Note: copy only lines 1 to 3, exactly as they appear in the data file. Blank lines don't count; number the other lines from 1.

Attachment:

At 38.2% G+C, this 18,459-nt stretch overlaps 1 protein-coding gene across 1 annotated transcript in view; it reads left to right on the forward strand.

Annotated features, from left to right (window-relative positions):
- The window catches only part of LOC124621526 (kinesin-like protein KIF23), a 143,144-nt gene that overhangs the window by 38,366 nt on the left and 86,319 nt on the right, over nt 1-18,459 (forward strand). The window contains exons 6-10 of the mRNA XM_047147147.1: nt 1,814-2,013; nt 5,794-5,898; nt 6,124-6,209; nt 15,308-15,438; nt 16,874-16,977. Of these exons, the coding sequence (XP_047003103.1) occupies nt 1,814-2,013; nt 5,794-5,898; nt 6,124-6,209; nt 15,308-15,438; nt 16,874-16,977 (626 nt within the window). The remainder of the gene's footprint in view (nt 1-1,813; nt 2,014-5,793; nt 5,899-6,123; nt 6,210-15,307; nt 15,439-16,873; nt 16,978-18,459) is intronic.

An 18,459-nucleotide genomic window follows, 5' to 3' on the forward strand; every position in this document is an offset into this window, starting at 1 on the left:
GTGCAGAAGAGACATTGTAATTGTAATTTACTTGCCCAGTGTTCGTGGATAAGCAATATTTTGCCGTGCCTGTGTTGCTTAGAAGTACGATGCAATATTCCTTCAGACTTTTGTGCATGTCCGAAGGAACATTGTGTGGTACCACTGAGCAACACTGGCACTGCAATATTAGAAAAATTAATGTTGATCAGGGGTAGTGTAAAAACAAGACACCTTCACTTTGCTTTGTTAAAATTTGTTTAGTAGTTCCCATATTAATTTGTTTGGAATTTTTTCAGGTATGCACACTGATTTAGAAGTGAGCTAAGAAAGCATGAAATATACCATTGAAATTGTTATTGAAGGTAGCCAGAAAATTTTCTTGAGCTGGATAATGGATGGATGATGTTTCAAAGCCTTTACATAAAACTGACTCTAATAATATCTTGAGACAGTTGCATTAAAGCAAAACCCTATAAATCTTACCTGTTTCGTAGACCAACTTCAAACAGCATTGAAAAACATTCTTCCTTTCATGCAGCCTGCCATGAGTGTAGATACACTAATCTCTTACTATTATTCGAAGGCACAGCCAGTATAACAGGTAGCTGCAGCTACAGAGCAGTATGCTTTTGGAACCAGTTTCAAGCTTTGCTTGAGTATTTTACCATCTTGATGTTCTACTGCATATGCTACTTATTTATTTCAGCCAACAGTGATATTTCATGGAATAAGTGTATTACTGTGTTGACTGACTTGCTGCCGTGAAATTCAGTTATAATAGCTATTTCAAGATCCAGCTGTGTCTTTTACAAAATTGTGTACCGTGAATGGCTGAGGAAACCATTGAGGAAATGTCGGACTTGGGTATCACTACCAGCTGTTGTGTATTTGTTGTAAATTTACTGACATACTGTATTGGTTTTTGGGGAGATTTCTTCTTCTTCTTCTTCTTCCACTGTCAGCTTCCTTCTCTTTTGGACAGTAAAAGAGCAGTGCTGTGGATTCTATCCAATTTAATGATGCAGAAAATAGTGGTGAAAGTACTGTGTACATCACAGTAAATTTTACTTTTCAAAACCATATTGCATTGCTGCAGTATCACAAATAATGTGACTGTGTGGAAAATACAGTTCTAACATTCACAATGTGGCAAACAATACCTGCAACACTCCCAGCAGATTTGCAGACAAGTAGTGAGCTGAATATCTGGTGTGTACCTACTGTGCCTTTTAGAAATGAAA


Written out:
At 38.2% G+C, this 18,459-nt stretch overlaps 1 protein-coding gene across 1 annotated transcript in view; it reads left to right on the forward strand.

Annotated features, from left to right (window-relative positions):
- The window catches only part of LOC124621526 (kinesin-like protein KIF23), a 143,144-nt gene that overhangs the window by 38,366 nt on the left and 86,319 nt on the right, over nt 1-18,459 (forward strand). The window contains exons 6-10 of the mRNA XM_047147147.1: nt 1,814-2,013; nt 5,794-5,898; nt 6,124-6,209; nt 15,308-15,438; nt 16,874-16,977. Of these exons, the coding sequence (XP_047003103.1) occupies nt 1,814-2,013; nt 5,794-5,898; nt 6,124-6,209; nt 15,308-15,438; nt 16,874-16,977 (626 nt within the window). The remainder of the gene's footprint in view (nt 1-1,813; nt 2,014-5,793; nt 5,899-6,123; nt 6,210-15,307; nt 15,439-16,873; nt 16,978-18,459) is intronic.